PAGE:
"And what army would that be, exactly? What are we to fight? Star men? Or demons? I've heard you mention fell spirits here and there. I'm a fine soldier and I've sworn to protect you, Lady, but I cannot face an army," Geirr said. His voice was grim, but there was a layer of respect to it that had become more apparent since the refugees had left. "Even if we were triple our current number, I doubt that we would stand a chance against an army of the flesh-and-blood – if our enemy is something of smoke and spirit, what could I do?"
"And I, well, I'm no fighter, you all know that. I barely know which end of a sword to hold, let alone what to do with it. I'm all eager to go along and record what we've done so far, and I'm sure it will be quite the tale – but I shouldn't like to have it end with our grisly deaths," Terrand added quickly, looking extremely anxious and just a little embarrassed, shifting his posture and glancing about furtively. The ordeal had been very taxing on him – that much was obvious to anyone. In fact, privately both Geirr and Izha Lul wondered if it was taxing him too much, if he was going to crack. Geirr rolled his eyes and glanced away as the Clavat spoke.
"Your concerns are…valid. We face a great deal of danger. But as for this army…I do not know. I was speaking in metaphor – or I meant to be. In truth, I do not know for certain. There could indeed be some sort of army, or perhaps the danger is something less tangible," Aurantha replied, spreading her feathery hands in apology, or exasperation, or both. "All I know for certain is that while there is a great danger to us if we proceed, things are even darker and more terrible if we do not. Darker and more terrible than I have words to describe."
"Yes, well, perhaps I've had enough of dark and terrible, though!" Terrand snapped. He began to pace, one hand at his hip and the other at his forehead, as if it could hold back his thoughts. "I don't remember signing up for certain doom, you know."
"Then why did you even come?" Geirr drawled, crossing his arms and staring expectantly at the writer.
"I don't know! I just – I don't know. I didn't exactly plan for it. I suppose I thought it would make a fine old tale, and I could retire the happy author of this generation's finest story, or something along those lines. I didn't really think it through," Terrand said, visibly deflated. He immediately stopped pacing and instead stood with his shoulders slumped and his head turned toward the ground as if it was the most interesting thing to look at. "I've always been a bit impulsive."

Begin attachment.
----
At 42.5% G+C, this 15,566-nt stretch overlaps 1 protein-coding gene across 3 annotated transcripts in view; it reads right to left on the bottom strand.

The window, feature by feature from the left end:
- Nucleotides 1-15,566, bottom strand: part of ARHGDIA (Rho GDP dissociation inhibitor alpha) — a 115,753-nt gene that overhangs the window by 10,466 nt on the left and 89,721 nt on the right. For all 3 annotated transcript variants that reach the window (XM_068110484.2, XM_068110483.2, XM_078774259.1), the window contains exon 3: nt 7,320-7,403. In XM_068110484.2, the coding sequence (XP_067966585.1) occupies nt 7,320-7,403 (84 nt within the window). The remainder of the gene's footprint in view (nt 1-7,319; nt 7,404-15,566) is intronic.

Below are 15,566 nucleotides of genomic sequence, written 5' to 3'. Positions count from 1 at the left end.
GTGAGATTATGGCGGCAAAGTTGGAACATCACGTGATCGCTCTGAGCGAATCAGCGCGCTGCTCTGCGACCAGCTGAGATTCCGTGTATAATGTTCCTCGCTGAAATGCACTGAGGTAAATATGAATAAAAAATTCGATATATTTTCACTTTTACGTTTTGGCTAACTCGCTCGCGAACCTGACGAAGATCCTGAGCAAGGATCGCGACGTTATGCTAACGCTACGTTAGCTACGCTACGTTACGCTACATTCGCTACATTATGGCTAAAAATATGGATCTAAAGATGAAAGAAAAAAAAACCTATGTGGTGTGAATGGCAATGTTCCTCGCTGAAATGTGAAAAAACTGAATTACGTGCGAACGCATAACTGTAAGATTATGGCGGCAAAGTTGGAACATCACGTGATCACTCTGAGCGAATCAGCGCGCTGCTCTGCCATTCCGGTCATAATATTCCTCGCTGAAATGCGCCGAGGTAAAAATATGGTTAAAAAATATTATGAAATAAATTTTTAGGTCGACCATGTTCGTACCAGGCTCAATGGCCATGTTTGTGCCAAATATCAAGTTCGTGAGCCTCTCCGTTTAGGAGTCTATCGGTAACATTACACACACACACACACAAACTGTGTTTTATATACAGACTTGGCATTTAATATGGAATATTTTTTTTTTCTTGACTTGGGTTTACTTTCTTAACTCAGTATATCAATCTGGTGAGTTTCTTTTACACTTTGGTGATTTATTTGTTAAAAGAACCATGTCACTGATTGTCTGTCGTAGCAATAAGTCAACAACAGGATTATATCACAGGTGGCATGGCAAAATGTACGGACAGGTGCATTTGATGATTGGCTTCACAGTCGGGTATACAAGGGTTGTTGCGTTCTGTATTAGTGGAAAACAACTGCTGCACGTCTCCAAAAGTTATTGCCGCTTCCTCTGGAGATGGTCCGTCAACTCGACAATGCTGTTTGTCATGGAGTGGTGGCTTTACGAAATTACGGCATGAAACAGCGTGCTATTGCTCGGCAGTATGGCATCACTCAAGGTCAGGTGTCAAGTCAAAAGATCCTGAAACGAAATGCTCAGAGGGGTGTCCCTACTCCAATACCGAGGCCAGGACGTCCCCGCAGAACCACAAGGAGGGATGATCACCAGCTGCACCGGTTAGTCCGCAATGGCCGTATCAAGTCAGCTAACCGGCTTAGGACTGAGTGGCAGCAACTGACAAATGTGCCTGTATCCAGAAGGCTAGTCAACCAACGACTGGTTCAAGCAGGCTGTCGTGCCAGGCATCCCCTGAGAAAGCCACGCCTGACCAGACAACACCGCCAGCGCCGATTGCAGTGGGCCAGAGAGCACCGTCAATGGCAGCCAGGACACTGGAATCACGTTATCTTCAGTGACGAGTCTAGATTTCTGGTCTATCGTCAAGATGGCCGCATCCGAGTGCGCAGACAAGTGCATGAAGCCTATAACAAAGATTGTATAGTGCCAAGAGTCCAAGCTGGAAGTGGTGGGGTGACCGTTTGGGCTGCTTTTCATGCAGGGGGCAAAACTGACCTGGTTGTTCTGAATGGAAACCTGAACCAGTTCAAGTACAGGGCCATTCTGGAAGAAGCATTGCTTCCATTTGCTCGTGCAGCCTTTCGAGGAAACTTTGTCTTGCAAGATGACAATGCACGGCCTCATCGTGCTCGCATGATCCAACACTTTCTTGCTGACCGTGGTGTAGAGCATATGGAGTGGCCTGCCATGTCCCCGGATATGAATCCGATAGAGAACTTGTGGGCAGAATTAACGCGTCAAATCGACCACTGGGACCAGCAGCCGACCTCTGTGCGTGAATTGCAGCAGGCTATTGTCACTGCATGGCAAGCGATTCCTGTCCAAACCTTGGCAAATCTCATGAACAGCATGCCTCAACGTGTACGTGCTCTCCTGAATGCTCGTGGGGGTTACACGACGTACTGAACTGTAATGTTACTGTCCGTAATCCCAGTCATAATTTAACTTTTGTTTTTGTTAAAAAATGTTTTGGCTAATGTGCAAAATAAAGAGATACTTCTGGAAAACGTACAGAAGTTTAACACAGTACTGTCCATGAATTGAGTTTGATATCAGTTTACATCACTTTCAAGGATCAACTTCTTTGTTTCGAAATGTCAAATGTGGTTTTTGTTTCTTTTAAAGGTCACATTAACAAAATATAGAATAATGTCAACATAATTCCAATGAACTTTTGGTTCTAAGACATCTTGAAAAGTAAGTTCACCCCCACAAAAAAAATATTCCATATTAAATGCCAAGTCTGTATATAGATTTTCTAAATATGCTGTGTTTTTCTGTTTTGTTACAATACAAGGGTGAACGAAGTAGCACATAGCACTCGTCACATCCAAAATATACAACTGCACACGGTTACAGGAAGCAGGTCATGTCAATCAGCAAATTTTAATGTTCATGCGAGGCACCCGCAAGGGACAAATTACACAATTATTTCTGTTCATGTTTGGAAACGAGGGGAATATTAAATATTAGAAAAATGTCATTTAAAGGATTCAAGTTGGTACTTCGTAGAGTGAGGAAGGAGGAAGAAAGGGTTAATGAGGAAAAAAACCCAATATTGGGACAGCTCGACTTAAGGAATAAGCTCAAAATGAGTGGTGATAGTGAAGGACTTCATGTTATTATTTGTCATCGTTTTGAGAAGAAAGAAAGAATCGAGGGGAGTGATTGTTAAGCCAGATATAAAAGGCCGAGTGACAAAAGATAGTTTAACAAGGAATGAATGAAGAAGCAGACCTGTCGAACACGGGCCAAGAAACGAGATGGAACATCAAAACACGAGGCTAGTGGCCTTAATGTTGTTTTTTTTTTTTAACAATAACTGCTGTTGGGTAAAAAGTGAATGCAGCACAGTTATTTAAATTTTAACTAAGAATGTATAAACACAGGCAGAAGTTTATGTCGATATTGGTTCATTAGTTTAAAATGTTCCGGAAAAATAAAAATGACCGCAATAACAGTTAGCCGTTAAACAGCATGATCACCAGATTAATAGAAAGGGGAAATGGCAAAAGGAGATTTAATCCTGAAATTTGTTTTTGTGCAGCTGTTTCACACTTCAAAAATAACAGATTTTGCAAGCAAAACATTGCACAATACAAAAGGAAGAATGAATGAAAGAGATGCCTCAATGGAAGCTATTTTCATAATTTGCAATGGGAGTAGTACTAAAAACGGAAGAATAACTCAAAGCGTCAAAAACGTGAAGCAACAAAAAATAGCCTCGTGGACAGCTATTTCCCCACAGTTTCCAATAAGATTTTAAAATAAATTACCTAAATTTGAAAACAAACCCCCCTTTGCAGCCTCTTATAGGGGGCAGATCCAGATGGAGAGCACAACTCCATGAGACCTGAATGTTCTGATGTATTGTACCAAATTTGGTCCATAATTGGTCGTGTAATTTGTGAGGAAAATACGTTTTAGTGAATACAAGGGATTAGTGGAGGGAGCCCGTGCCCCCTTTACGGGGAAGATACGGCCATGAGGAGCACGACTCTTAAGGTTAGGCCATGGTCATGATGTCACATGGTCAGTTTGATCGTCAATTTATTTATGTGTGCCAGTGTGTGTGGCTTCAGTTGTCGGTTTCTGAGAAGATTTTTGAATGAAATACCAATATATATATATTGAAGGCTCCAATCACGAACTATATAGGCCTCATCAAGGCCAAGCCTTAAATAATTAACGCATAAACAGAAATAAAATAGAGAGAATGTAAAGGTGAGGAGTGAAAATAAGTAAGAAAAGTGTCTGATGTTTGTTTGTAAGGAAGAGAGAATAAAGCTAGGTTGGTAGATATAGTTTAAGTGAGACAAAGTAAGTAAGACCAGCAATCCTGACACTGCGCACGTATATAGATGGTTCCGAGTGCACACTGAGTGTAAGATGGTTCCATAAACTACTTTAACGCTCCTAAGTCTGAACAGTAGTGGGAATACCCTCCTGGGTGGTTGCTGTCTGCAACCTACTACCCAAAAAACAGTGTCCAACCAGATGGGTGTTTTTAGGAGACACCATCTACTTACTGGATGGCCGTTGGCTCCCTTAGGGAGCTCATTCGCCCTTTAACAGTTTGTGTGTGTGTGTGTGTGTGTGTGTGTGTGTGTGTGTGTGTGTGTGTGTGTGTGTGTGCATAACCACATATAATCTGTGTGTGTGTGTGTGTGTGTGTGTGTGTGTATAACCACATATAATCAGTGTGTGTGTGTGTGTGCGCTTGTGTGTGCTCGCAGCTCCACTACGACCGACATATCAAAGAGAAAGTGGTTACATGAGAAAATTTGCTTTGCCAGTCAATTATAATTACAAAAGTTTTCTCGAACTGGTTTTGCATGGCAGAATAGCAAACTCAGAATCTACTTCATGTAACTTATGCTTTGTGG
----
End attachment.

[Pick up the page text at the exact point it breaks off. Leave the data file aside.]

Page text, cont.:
Geirr was momentarily taken aback by the sudden change in demeanor. It was almost amusing the way the grizzled warrior searched for an appropriate way to respond.
"Impulsive has a bad way of getting you killed," he finally replied, though his voice was not accusing this time.
"So does sittin' around like prey. Sometimes ya just gotta act, prove yer not so weak after all."
They both looked up, surprised. Sometimes it was easy for the two men to forget Izha Lul. She used her words wisely and rarely, and tended to blend in with her surroundings wherever she went. Of course, part of that was her muddied and stained skins, as both her own skin and those she wore tended to absorb the colors of the land around her.
"I do not believe that any of you are weak," Aurantha said, thoughtful. "There is something stronger than impulse at play here. Perhaps the only word for it is fate, though that implies that you had no choice, and I do not believe that. My gift of Sight has allowed me to truly appreciate the power that choice truly has, for those choices determine the very world around us, now and in the future. I believe…"
She stopped, wheezing a little.
"Are you all right?" Terrand asked, stepping closer. The wizened Yuke waved him off.
"Yes, I am fine. For a moment, though, it felt like…wait," she started, trailing off. She turned around suddenly, looking back at the way they came from.
"What is it?" Geirr asked, shifting to an alert stance.
"The army. It is coming on the wind," she whispered.
"What are you talking about? There's nothing th-"
The Lilty coughed a little, his eyes watering. When his spasm faded, he silently followed her gaze to the northwest.
"What's happening?" he slowly asked, his tone low and cautious.
Izha Lul crouched, raising a hand to cover her mouth and nose.
"There's somethin' wrong with this wind, all right. S'not the smoke smell you'd expect, somethin' else. Sorta like…sorta like the swamp. Like death," she hissed, eyes wide.